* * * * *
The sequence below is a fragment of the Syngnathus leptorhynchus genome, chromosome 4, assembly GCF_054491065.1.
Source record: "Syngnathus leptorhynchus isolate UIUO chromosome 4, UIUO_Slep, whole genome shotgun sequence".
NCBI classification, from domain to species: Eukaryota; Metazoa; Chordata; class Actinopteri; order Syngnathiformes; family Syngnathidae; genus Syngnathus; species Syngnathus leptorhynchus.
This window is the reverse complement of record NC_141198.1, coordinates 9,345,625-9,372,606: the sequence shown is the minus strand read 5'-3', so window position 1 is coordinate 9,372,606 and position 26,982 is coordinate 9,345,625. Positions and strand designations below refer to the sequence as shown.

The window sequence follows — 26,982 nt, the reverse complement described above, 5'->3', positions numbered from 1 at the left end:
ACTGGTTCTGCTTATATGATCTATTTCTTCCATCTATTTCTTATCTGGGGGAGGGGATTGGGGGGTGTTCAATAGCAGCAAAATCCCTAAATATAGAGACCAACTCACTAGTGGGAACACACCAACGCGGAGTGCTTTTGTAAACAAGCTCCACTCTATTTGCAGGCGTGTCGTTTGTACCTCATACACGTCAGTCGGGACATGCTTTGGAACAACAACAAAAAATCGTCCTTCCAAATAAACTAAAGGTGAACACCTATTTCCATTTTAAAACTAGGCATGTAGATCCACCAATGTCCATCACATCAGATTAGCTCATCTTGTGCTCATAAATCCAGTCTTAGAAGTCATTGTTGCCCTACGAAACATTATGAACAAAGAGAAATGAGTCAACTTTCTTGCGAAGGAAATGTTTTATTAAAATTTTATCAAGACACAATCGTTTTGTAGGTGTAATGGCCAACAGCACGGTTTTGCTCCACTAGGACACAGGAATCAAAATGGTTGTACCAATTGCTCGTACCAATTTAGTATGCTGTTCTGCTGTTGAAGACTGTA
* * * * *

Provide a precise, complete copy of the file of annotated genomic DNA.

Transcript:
The sequence below is a fragment of the Syngnathus leptorhynchus genome, chromosome 4, assembly GCF_054491065.1.
Source record: "Syngnathus leptorhynchus isolate UIUO chromosome 4, UIUO_Slep, whole genome shotgun sequence".
NCBI classification, from domain to species: Eukaryota; Metazoa; Chordata; class Actinopteri; order Syngnathiformes; family Syngnathidae; genus Syngnathus; species Syngnathus leptorhynchus.
This window is the reverse complement of record NC_141198.1, coordinates 9,345,625-9,372,606: the sequence shown is the minus strand read 5'-3', so window position 1 is coordinate 9,372,606 and position 26,982 is coordinate 9,345,625. Positions and strand designations below refer to the sequence as shown.

The window sequence follows — 26,982 nt, the reverse complement described above, 5'->3', positions numbered from 1 at the left end:
ACTGGTTCTGCTTATATGATCTATTTCTTCCATCTATTTCTTATCTGGGGGAGGGGATTGGGGGGTGTTCAATAGCAGCAAAATCCCTAAATATAGAGACCAACTCACTAGTGGGAACACACCAACGCGGAGTGCTTTTGTAAACAAGCTCCACTCTATTTGCAGGCGTGTCGTTTGTACCTCATACACGTCAGTCGGGACATGCTTTGGAACAACAACAAAAAATCGTCCTTCCAAATAAACTAAAGGTGAACACCTATTTCCATTTTAAAACTAGGCATGTAGATCCACCAATGTCCATCACATCAGATTAGCTCATCTTGTGCTCATAAATCCAGTCTTAGAAGTCATTGTTGCCCTACGAAACATTATGAACAAAGAGAAATGAGTCAACTTTCTTGCGAAGGAAATGTTTTATTAAAATTTTATCAAGACACAATCGTTTTGTAGGTGTAATGGCCAACAGCACGGTTTTGCTCCACTAGGACACAGGAATCAAAATGGTTGTACCAATTGCTCGTACCAATTTAGTATGCTGTTCTGCTGTTGAAGACTGTA